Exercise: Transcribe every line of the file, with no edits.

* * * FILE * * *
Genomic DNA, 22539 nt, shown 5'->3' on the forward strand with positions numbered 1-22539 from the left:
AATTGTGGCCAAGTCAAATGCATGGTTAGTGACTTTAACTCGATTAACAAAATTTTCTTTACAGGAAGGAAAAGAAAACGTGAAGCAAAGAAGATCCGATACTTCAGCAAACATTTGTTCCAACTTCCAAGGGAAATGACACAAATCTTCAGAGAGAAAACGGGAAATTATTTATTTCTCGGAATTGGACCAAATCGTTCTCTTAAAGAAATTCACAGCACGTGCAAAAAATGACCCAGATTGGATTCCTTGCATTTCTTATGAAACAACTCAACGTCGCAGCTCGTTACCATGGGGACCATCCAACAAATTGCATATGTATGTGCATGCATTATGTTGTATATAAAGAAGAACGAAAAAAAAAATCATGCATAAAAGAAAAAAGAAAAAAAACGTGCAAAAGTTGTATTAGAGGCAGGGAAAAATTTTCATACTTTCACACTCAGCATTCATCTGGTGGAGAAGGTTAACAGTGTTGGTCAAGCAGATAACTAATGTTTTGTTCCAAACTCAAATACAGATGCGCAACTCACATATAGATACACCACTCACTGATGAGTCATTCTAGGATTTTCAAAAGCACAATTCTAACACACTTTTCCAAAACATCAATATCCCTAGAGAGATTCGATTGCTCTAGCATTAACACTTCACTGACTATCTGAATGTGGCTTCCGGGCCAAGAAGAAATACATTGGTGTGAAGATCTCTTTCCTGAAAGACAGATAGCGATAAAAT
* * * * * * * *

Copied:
Genomic DNA, 22539 nt, shown 5'->3' on the forward strand with positions numbered 1-22539 from the left:
AATTGTGGCCAAGTCAAATGCATGGTTAGTGACTTTAACTCGATTAACAAAATTTTCTTTACAGGAAGGAAAAGAAAACGTGAAGCAAAGAAGATCCGATACTTCAGCAAACATTTGTTCCAACTTCCAAGGGAAATGACACAAATCTTCAGAGAGAAAACGGGAAATTATTTATTTCTCGGAATTGGACCAAATCGTTCTCTTAAAGAAATTCACAGCACGTGCAAAAAATGACCCAGATTGGATTCCTTGCATTTCTTATGAAACAACTCAACGTCGCAGCTCGTTACCATGGGGACCATCCAACAAATTGCATATGTATGTGCATGCATTATGTTGTATATAAAGAAGAACGAAAAAAAAAATCATGCATAAAAGAAAAAAGAAAAAAAACGTGCAAAAGTTGTATTAGAGGCAGGGAAAAATTTTCATACTTTCACACTCAGCATTCATCTGGTGGAGAAGGTTAACAGTGTTGGTCAAGCAGATAACTAATGTTTTGTTCCAAACTCAAATACAGATGCGCAACTCACATATAGATACACCACTCACTGATGAGTCATTCTAGGATTTTCAAAAGCACAATTCTAACACACTTTTCCAAAACATCAATATCCCTAGAGAGATTCGATTGCTCTAGCATTAACACTTCACTGACTATCTGAATGTGGCTTCCGGGCCAAGAAGAAATACATTGGTGTGAAGATCTCTTTCCTGAAAGACAGATAGCGATAAAAT